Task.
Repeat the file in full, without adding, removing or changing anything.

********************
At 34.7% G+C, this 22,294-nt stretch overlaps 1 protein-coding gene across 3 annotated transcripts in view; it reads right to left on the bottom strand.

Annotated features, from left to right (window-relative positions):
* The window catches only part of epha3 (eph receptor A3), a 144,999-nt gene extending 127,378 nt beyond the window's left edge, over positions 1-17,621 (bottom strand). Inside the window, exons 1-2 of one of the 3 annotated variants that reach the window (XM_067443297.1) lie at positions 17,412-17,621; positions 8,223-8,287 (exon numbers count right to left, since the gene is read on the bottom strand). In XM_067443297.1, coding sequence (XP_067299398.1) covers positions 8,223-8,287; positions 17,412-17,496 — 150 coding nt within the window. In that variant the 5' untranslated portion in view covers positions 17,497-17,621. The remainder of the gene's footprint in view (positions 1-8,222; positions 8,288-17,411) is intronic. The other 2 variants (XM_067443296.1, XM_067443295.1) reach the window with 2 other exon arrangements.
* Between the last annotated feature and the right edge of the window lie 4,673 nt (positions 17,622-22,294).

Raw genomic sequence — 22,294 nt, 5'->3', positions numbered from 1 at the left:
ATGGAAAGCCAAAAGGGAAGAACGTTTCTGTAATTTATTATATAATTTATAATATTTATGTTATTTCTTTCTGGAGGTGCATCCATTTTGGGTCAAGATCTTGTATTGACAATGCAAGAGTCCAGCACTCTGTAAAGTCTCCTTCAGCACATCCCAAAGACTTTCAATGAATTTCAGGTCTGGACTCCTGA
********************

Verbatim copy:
At 34.7% G+C, this 22,294-nt stretch overlaps 1 protein-coding gene across 3 annotated transcripts in view; it reads right to left on the bottom strand.

Annotated features, from left to right (window-relative positions):
* The window catches only part of epha3 (eph receptor A3), a 144,999-nt gene extending 127,378 nt beyond the window's left edge, over positions 1-17,621 (bottom strand). Inside the window, exons 1-2 of one of the 3 annotated variants that reach the window (XM_067443297.1) lie at positions 17,412-17,621; positions 8,223-8,287 (exon numbers count right to left, since the gene is read on the bottom strand). In XM_067443297.1, coding sequence (XP_067299398.1) covers positions 8,223-8,287; positions 17,412-17,496 — 150 coding nt within the window. In that variant the 5' untranslated portion in view covers positions 17,497-17,621. The remainder of the gene's footprint in view (positions 1-8,222; positions 8,288-17,411) is intronic. The other 2 variants (XM_067443296.1, XM_067443295.1) reach the window with 2 other exon arrangements.
* Between the last annotated feature and the right edge of the window lie 4,673 nt (positions 17,622-22,294).

Raw genomic sequence — 22,294 nt, 5'->3', positions numbered from 1 at the left:
ATGGAAAGCCAAAAGGGAAGAACGTTTCTGTAATTTATTATATAATTTATAATATTTATGTTATTTCTTTCTGGAGGTGCATCCATTTTGGGTCAAGATCTTGTATTGACAATGCAAGAGTCCAGCACTCTGTAAAGTCTCCTTCAGCACATCCCAAAGACTTTCAATGAATTTCAGGTCTGGACTCCTGA